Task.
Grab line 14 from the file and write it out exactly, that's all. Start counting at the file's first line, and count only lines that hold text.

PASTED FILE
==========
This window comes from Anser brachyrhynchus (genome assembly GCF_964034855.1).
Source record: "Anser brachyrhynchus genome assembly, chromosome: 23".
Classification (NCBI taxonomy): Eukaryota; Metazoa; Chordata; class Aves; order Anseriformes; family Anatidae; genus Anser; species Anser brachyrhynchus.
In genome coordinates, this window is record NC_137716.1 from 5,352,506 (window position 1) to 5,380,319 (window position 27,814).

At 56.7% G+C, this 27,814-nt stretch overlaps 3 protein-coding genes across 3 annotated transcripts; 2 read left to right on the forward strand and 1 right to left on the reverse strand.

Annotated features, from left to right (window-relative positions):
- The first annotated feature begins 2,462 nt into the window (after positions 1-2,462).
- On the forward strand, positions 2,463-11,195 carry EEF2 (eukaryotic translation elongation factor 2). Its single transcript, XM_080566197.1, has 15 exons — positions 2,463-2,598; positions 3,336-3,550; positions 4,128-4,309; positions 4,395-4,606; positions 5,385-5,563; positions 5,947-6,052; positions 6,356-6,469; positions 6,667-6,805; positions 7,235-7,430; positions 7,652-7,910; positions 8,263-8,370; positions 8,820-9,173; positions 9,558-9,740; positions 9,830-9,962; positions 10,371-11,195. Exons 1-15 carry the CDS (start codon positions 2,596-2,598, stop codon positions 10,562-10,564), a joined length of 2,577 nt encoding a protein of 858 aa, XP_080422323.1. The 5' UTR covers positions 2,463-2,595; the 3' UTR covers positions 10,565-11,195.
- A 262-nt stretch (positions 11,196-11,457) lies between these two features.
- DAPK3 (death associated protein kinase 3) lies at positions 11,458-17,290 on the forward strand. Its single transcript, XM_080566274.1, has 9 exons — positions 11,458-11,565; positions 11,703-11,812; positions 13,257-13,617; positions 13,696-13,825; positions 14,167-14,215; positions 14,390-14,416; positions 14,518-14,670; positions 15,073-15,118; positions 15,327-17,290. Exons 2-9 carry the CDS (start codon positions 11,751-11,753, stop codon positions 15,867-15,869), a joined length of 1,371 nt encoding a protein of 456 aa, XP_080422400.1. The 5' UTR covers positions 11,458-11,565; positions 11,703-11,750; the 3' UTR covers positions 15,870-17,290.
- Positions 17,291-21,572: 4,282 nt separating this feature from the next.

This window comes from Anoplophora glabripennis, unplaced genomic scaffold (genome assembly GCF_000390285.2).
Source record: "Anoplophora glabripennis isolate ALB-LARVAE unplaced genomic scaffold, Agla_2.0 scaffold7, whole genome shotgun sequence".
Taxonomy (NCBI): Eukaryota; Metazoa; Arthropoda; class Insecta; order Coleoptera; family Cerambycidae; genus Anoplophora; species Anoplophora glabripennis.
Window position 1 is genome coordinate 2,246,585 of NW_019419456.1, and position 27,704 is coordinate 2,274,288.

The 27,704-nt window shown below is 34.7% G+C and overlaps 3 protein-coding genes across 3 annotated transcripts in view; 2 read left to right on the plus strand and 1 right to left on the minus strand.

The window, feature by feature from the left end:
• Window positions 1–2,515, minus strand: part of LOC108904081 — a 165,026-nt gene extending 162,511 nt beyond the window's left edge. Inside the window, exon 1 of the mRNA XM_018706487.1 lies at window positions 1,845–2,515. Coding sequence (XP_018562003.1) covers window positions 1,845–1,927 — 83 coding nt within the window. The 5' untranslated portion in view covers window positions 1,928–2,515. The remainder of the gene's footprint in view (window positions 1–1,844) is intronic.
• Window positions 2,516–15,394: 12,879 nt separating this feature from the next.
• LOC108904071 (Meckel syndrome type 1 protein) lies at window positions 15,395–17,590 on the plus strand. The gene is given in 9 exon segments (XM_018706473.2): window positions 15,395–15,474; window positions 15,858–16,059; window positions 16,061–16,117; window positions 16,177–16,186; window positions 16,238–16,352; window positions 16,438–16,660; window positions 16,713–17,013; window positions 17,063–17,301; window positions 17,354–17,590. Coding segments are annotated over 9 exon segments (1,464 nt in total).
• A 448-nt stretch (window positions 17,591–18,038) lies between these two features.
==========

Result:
Taxonomy (NCBI): Eukaryota; Metazoa; Arthropoda; class Insecta; order Coleoptera; family Cerambycidae; genus Anoplophora; species Anoplophora glabripennis.